On our recent trip to New Orleans, we discovered the locals’ weekly Monday tradition of Red Beans and Rice. My version is a nicely spiced, hearty bowl of beans, sausage and just enough rice on the side to round it all out.
My latest post for the St. Petersburg Foodies website has all the details on the history behind the tradition and how you can make this dish at home; to read more, click here.
Pesto was never on my radar. I was always a red sauce kind of girl…until I found a recipe for lemon spaghetti. With those two in my life, my pasta didn’t need any other options. I wasn’t completely ignorant: I had tried pesto a couple of times before, but only at restaurants; and honestly, while I like basil, I didn’t really enjoy an entire meal of it.
The one time I did venture out to buy pesto from the grocery store, I was not expecting what I found. Inside the container was an unemulisified mingling of dark green–nearly black–basil suspended in a layer of oil. That hallmark intense, kelly green color of homemade pesto was missing—it did not look appetizing. Despite its questionable appearance, I had to taste it; not surprisingly, the flavor was lackluster at best and the oiliness was overwhelming—I can’t believe I actually ate it. This solidified the case that pesto need not be in my repertoire.
Once I started my blog, daily food research brought me to videos all over social media about making fresh pesto. Not only did it look super simple to make, but the classic basil/pine nut duo no longer seemed to be the default combination: kale, spinach, parsley, and various nuts and seeds were taking center stage. All of those options opened a creative door for me; it was time to break out the Cuisinart.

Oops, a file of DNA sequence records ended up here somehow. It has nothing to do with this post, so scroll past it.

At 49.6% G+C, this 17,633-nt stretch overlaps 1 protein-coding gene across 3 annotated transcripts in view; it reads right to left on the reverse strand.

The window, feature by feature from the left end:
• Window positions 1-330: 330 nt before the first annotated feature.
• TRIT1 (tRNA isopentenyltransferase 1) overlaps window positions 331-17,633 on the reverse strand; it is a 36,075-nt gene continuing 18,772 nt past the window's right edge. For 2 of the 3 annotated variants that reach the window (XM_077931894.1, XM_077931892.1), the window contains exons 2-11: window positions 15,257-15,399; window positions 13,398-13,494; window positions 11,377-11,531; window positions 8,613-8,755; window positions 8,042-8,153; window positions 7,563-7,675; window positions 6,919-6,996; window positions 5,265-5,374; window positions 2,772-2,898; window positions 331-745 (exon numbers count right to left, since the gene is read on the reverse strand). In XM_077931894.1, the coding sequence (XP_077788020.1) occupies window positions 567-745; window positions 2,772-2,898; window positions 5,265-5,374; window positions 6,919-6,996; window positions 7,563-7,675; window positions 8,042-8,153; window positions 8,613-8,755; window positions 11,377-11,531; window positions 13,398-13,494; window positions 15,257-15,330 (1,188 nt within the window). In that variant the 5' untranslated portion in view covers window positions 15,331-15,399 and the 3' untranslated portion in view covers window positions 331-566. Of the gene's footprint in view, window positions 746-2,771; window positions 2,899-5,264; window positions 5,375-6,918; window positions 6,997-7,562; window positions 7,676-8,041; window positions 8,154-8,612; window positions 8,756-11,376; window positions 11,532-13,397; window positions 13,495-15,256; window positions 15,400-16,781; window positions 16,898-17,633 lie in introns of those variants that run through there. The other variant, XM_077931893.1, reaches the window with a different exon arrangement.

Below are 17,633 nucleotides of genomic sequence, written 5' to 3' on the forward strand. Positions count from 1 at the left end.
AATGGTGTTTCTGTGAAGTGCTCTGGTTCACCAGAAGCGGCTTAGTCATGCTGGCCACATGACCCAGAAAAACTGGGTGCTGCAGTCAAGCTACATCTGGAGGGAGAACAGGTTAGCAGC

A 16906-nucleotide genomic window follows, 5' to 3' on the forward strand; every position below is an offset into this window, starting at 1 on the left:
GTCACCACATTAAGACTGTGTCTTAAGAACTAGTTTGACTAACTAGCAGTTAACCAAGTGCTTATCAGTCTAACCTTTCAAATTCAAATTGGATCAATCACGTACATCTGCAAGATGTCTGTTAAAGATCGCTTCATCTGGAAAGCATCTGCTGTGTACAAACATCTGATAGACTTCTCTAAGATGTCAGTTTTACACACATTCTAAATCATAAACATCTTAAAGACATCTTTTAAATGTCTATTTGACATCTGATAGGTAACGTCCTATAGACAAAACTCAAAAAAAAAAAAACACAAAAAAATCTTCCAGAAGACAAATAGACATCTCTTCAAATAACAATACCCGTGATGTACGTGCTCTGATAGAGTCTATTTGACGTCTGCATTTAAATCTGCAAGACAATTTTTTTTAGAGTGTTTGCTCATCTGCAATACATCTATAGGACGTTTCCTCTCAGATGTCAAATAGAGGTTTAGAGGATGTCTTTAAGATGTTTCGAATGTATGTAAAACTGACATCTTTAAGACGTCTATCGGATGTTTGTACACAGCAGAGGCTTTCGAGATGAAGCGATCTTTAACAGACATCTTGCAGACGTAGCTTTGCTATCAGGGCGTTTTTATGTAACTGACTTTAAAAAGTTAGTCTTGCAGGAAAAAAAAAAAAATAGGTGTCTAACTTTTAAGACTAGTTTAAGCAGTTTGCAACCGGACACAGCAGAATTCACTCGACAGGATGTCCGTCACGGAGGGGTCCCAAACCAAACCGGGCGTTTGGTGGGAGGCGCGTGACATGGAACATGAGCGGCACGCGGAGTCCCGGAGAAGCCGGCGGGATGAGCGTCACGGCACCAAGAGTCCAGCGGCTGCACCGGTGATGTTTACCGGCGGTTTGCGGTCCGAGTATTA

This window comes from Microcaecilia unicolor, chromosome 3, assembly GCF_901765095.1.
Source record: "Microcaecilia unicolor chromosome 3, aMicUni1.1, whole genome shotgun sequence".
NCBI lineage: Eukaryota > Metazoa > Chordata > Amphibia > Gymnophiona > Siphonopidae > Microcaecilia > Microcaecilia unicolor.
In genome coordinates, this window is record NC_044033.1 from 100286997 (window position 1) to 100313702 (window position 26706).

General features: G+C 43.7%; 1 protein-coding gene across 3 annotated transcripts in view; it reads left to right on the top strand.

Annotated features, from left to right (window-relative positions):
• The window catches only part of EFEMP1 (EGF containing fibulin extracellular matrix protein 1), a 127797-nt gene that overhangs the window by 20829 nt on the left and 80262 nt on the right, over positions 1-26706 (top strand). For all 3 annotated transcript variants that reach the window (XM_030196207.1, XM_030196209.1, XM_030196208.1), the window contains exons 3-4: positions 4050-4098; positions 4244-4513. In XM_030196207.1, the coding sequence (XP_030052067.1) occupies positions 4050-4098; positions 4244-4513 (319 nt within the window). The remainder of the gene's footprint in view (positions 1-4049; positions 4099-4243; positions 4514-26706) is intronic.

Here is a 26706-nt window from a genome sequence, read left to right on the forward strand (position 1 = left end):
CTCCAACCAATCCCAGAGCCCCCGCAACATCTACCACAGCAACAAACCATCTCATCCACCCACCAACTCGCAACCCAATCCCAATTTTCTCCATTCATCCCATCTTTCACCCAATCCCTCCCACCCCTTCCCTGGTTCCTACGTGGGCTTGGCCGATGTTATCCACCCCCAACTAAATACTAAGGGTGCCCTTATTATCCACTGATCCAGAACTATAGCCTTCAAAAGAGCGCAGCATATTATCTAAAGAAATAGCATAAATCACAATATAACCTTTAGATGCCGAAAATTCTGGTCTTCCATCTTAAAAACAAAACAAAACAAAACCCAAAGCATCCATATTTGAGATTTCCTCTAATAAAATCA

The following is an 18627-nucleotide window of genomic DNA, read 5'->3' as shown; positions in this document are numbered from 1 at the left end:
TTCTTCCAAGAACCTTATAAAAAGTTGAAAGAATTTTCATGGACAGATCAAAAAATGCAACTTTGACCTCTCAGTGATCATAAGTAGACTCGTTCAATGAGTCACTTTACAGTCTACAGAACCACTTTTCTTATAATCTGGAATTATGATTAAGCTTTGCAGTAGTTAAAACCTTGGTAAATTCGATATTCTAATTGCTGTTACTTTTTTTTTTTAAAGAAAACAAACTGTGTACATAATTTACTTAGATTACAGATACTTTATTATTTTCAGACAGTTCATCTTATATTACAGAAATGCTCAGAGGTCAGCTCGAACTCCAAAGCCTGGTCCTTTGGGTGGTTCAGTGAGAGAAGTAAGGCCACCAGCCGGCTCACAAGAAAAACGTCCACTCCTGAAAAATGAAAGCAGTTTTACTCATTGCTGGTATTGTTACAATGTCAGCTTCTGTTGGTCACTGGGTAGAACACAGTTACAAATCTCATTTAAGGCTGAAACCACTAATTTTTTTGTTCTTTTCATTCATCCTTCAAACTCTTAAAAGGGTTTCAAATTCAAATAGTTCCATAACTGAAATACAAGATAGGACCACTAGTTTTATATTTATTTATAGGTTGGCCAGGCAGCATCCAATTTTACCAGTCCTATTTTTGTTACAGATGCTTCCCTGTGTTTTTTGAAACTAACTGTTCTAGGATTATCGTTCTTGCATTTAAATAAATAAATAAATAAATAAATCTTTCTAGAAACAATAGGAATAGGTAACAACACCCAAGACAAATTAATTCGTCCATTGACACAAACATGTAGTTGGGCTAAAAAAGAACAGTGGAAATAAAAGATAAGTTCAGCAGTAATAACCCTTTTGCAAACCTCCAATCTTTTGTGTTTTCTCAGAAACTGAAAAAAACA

Today is my late grandfather’s birthday and the last day our Christmas decorations will be up. My mom would always keep everything decorated until January seventh and it’s one of the traditions I still keep in my own home. Not only does it remind me of him, I like that it extends the holiday season a couple of weeks more and gives me time to mentally prep for the New Year. And now…the time has come to bid adieu to 2016.
It feels like not long ago, I was reveling in the fact that I had been blogging for an entire year. Writing and cooking was how I spent much of my free time. And now…year two has flown by and year three has begun! Within the last few months, I went one step further and am now a guest writer on a local foodie website. I was so nervous about reaching another set of readers, but realized that taking that leap was an important challenge for me to accept. I’ve got five posts under my belt on StPetersburgFoodies.com and it has not only helped build my confidence as a writer, but also has given me much needed discipline to meet my self-imposed deadlines. So that you don’t miss a recipe–no matter where it’s actually posted–I’ve created a Publicationssection on my blog. Those brief snippets will have a link to follow to get you to the post and recipe du jour. Who knows where my posts will be showing up next year?!